Format

Send to

Choose Destination
See comment in PubMed Commons below
J Clin Invest. 2004 Dec;114(12):1741-51.

Loss of pain perception in diabetes is dependent on a receptor of the immunoglobulin superfamily.

Author information

1
University of Heidelberg, Department of Medicine I, Im Neuenheimer Feld 410, 69120 Heidelberg, Germany. angelika_bierhaus@med.uni-heidelberg.de

Abstract

Molecular events that result in loss of pain perception are poorly understood in diabetic neuropathy. Our results show that the receptor for advanced glycation end products (RAGE), a receptor associated with sustained NF-kappaB activation in the diabetic microenvironment, has a central role in sensory neuronal dysfunction. In sural nerve biopsies, ligands of RAGE, the receptor itself, activated NF-kappaBp65, and IL-6 colocalized in the microvasculature of patients with diabetic neuropathy. Activation of NF-kappaB and NF-kappaB-dependent gene expression was upregulated in peripheral nerves of diabetic mice, induced by advanced glycation end products, and prevented by RAGE blockade. NF-kappaB activation was blunted in RAGE-null (RAGE(-/-)) mice compared with robust enhancement in strain-matched controls, even 6 months after diabetes induction. Loss of pain perception, indicative of long-standing diabetic neuropathy, was reversed in WT mice treated with soluble RAGE. Most importantly, loss of pain perception was largely prevented in RAGE(-/-) mice, although they were not protected from diabetes-induced loss of PGP9.5-positive plantar nerve fibers. These data demonstrate, for the first time to our knowledge, that the RAGE-NF-kappaB axis operates in diabetic neuropathy, by mediating functional sensory deficits, and that its inhibition may provide new therapeutic approaches.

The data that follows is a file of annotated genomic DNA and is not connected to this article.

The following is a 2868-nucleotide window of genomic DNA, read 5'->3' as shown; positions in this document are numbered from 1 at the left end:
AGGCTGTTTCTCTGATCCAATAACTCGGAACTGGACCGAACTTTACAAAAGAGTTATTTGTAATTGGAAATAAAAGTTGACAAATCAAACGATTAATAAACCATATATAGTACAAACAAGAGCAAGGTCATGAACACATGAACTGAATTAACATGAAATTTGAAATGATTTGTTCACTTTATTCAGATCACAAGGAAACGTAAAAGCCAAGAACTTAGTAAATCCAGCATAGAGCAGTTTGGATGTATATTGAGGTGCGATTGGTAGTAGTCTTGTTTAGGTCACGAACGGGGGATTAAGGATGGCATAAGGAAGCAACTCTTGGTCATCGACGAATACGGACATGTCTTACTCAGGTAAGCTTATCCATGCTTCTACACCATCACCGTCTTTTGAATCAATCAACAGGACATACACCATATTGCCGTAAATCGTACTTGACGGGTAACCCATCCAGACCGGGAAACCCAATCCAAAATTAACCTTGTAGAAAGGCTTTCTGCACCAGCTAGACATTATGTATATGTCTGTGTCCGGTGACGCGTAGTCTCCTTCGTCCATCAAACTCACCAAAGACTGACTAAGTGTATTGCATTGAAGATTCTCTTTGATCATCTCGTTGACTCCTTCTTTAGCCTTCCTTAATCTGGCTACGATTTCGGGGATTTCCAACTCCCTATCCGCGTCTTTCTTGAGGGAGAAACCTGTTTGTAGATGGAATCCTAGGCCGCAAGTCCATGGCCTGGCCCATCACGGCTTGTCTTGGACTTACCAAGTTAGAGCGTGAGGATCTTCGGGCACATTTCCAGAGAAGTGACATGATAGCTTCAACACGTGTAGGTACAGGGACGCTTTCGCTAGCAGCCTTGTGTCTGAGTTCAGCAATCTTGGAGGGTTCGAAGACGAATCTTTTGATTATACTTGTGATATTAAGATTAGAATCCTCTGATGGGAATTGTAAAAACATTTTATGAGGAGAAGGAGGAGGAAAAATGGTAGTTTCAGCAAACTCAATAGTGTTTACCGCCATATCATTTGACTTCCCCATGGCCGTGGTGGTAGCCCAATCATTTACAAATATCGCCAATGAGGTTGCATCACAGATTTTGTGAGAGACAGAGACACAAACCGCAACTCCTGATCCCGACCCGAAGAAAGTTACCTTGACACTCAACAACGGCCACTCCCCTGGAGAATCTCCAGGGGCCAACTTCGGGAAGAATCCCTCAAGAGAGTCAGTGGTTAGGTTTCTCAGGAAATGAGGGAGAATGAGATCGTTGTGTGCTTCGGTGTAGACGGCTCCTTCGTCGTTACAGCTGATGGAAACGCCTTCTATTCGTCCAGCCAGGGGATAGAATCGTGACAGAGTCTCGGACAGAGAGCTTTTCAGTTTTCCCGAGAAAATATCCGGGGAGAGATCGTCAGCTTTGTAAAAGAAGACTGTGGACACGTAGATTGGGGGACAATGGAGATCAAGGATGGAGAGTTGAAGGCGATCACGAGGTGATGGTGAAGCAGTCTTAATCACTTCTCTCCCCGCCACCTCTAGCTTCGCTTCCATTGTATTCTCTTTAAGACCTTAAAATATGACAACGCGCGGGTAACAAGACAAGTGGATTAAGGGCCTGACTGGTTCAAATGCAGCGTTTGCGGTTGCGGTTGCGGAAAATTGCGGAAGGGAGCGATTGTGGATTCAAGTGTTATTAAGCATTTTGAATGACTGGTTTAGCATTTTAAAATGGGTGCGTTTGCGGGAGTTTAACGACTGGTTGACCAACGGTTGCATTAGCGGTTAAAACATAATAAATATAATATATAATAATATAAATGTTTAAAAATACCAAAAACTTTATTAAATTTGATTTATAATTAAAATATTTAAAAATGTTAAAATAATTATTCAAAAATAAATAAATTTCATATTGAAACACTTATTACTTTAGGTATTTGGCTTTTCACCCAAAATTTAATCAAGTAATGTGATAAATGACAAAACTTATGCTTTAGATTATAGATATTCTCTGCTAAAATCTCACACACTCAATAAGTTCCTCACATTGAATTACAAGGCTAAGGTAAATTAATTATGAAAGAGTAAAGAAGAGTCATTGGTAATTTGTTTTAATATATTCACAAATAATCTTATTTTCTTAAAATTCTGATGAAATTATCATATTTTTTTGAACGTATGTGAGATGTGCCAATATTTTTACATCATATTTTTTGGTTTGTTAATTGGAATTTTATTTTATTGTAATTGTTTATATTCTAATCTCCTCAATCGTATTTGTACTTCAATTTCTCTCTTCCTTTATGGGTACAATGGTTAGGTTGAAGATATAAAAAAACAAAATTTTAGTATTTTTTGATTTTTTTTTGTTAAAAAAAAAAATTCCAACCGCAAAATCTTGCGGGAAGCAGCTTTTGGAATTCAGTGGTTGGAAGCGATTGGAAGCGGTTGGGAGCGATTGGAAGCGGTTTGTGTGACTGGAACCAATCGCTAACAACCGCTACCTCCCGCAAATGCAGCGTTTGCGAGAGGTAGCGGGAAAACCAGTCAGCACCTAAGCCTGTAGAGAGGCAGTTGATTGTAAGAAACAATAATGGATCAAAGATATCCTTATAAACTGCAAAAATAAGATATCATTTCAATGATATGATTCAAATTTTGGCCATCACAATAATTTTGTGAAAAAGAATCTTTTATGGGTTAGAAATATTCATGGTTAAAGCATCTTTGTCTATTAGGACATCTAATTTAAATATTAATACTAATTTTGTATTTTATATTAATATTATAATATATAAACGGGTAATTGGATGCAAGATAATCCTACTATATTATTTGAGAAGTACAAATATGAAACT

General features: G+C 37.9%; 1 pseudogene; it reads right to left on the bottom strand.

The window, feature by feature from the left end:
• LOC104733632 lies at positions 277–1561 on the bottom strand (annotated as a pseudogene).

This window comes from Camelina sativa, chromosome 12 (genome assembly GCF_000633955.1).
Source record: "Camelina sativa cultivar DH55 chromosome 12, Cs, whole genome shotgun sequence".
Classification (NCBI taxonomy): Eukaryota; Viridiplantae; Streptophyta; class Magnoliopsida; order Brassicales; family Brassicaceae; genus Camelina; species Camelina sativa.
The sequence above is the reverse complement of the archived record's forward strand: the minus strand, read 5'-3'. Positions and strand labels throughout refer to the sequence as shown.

PMID:
15599399
PMCID:
PMC535062
DOI:
10.1172/JCI18058
[Indexed for MEDLINE]
Free PMC Article
PubMed Commons home

PubMed Commons

0 comments
How to join PubMed Commons

    Supplemental Content

    Full text links

    Icon for American Society for Clinical Investigation Icon for PubMed Central
    Loading ...
    Support Center